Our clients purchased this lot, on which formerly stood a George Brigham mid-century modern home. The previous owners had the home deconstructed, and were selling the impeccable old-growth lumber from the deconstruction along with the empty lot. With a 40 foot drop in elevation, this challenging and beautiful site overlooking the Nichols Arboretum has stunning views, perfect for our client’s vision of a modern home.
As active empty-nesters, our clients were looking for a home that would be a Michigan Mid-Century Modern, or as they put it “a cross between Frank Lloyd Wright and Neutra with overtones of Usonian and a pinch of arts and crafts”! The home should offer a views in three directions to take advantage of its perch over the Arb, and it should embrace nature, bringing the outdoors in. Sustainability, the use of natural materials inside and out, along with aging in place (AIP) strategies were all important features.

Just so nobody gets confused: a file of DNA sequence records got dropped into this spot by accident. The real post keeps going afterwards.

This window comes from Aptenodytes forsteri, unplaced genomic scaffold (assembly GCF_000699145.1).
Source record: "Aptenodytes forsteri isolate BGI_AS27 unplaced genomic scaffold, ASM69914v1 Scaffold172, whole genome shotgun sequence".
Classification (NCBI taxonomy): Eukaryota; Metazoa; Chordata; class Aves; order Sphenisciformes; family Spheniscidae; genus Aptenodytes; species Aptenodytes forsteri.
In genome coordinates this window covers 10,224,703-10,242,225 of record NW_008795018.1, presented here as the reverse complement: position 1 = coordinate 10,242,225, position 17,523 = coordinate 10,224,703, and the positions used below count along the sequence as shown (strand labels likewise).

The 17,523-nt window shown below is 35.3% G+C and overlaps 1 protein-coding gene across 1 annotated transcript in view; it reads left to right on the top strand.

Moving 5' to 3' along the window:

The house took on a wing-like shape of three sections that would maximize the views from the site. Composed of distinct layers, the house would feature a blend of cedar exterior, green living roofs and metal fascia wraps to delineate the façade. The indoors and outdoors should blend seamlessly, allowing the occupants more living space in nice weather.
– The house’s three sections are at 30 degree angles to each other for optimal views
– A three-season screen porch features a four-panel exterior pocket door to expand the home outdoors in nice weather
– Every window should have a good view, even if it were overlooking a section of the roof below, the genesis of the plan for a living roof
This challenging site was on a steep hillside with many conifers and their delicate root structures above the home. The hillside needed to be shored to hold it back. The interior and exterior materials were chosen to create a transparency between indoors and out; enabling architecture and landscape to blend together.
– A 30-year-old cherry tree that grew within the footprint of the home was used to create finished cabinets and furniture for the home
– The interior stairwell and ceilings featured similar wood and stone as the exterior for a seamless transition
– A well-insulated and thermally-broken design was combined with geothermal heating and cooling for high efficiency and indoor comfort
– The open staircase, made from steel and recycled elm, folds gently with the house’s angles. A three-tiered pendant light was chosen to bathe the area in a warm glow
Design & Architecture: Hopkins Burns Design Studio
Project Managers: Todd Green, Greg Brown